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Acclaimed scholar joins SU’s ranks Acclaimed scholar joins SU’s ranks
The internationally and nationally acclaimed scholar, Prof Kopano Ratele, joined the Department of Psychology in the Faculty of Arts and Social Sciences at Stellenbosch... Acclaimed scholar joins SU’s ranks

The internationally and nationally acclaimed scholar, Prof Kopano Ratele, joined the Department of Psychology in the Faculty of Arts and Social Sciences at Stellenbosch University (SU) recently. He is the former Director of the South African Medical Research Council Men, Injury and Violence Research Unit and Professor at the University of South Africa, where he ran the Transdisciplinary African Psychologies Programme.

·     Photo credit: Carmine Rustin

“Prof Ratele is one of the most prominent and respected academic psychologists working in South Africa today. His academic publications have been influential not only in South African psychology, but in the social sciences and humanities in general,” says Prof Lou-Marié Kruger, Chair of the SU Department of Psychology. “We are indeed privileged to have someone of his stature joining the Department at a time in which we are focusing on transforming not only the department, but the discipline. We are looking forward to his contributions, particularly to the establishment of his proposed interdisciplinary centre, the African Centre of Critical and Cultural Psychology, and a proposed new academic programme, a Masters in Critical Psychology.”

In Ratele’s research, teaching, social-political activism and community mobilisation he focuses on men and masculinity, African psychology, violence, sexuality, fatherhood and race. He has made significant contributions in these areas, both through empirical research projects (often collaborative across disciplinary boundaries) and theoretical reflection.

“These topics speak to some of the core issues facing South African society currently and also to the role and self-understanding of psychology within this society: gender-based and other forms of violence, race and racism, and the transformation of psychology in ways that will enable it to engage more meaningfully with the psychosocial realities and challenges of our time and particular context,” comments Kruger.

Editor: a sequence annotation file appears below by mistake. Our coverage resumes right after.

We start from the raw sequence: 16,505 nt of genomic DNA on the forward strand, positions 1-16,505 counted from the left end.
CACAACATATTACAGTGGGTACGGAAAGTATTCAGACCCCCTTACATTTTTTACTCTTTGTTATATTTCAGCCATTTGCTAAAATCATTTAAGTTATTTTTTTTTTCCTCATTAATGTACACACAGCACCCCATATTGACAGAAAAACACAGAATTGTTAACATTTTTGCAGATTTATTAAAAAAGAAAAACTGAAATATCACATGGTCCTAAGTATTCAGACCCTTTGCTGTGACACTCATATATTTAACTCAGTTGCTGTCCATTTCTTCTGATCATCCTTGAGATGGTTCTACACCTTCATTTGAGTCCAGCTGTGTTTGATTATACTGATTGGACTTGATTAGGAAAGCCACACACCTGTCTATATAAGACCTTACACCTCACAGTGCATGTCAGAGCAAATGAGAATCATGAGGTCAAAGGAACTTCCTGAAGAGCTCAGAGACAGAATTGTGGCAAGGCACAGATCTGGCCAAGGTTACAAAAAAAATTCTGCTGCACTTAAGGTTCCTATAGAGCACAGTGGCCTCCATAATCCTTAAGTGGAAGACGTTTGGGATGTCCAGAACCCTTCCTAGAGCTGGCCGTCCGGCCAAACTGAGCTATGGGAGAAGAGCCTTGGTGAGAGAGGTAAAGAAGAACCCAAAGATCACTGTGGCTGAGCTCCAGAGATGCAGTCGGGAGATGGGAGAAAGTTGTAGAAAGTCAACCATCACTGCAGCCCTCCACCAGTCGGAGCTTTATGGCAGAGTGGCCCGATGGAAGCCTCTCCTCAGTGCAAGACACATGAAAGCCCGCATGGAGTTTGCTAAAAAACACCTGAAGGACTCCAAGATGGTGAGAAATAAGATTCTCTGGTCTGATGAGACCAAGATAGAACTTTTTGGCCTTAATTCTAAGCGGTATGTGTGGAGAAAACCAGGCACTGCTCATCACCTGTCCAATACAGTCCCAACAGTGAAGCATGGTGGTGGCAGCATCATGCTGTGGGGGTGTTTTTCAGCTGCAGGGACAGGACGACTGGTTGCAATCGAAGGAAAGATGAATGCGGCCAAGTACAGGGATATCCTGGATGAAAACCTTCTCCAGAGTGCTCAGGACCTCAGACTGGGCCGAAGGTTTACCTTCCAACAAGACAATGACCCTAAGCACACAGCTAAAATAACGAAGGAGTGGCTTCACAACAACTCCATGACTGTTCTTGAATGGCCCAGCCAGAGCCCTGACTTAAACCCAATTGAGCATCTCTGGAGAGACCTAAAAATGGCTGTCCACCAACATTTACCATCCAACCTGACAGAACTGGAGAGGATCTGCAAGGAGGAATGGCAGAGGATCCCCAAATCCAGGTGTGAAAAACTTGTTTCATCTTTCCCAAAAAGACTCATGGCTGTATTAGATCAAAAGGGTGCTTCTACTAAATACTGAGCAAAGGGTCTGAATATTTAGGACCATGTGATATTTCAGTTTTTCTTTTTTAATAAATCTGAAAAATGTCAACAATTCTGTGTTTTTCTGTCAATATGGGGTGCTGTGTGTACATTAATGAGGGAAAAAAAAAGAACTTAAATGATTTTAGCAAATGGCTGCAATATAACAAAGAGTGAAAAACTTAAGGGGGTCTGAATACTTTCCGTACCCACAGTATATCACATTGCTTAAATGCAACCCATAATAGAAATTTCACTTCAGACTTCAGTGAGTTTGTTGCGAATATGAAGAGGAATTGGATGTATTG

“Given his background and continued work, Ratele is set to make an enormous contribution as a researcher, teacher and public intellectual in the Department. Not only is he a celebrated and very productive academic psychologist who will add to the prestige and productivity of the department, but he brings with him considerable expertise and a vibrant academic network. He will deepen our research and discussions about topics such as men and masculinity and race and racism and will be a role model and inspiration for students and colleagues.”

“I left psychology over a decade ago because it was, simply stated, driving me insane, a state that resonates among many critically and creatively inclined psychologists and students of psychology,” says Ratele.

“When I considered returning to the discipline, three facts about Stellenbosch University stood out. Firstly, the ongoing efforts of the University, specifically efforts within the Department of Psychology, to critically reflect on the University itself and what disciplines are for. Secondly, if you look closely, there is a rich seam of critical and even anarchic thinking at Stellenbosch, that is, some very interesting thinkers and makers with whom I hope to create spaces of intellectual joy and socially impactful work. Thirdly, I am looking forward to being part of what I imagine will be a collective that will train some of the most exciting, original and creative generation of psychologists and psychology graduates in this decade. From what I have learnt so far, Stellenbosch is the best place to support this vision. That’s perhaps the most significant of all the facts,” he says.

Adds Prof Anthony Leysens, Dean of the Faculty of Arts and Social Sciences: “Professor Ratele will not only be an asset for the Department of Psychology, but for the faculty as a whole. He has a proven record of inter- and trans-disciplinary research and collaboration, also with colleagues in our faculty. He has the ability to deepen the relationship between the Department of Psychology and other departments in our faculty, and to foster research that incorporates both psychological and social science dimensions.” 

Ratele authored numerous academic articles and chapters in edited volumes, published both locally and internationally. His edited and authored books include There Was This Goat: Investigating the Truth Commission Testimony of Notrose Nobomvu Konile (2009, co-authored with Antjie Krog and Nosisi Mpolweni), Liberating Masculinities (2016), Engaging Youth in Activism, Research and Pedagogical Praxis: Transnational and Intersectional Perspectives on Gender, Sex, and Race (2018, co-edited with Jeff Hearn, Tammy Shefer and Floretta Boonzaier) and, most recently, The World Looks Like This From Here: Thoughts on African Psychology (2019).

“With these books especially, he has positioned himself not only at the forefront of empirical research in his fields of study, but as an important theoretical voice and as one of the key figures in debates about the shaping of psychology in post-apartheid South Africa,” says Kruger. “He has also developed and maintained a high level of visibility as a public intellectual, frequently contributing to the print media, blogs and radio discussions.”

Prof Ratele served as a member of the Ministerial Committee on Transformation in South African Universities and is convener of the National Research Foundation’s Specialist Committee for Psychology Rating Panel. He is a former president of the Psychological Society of South Africa and a former chairperson of Sonke Gender Justice.

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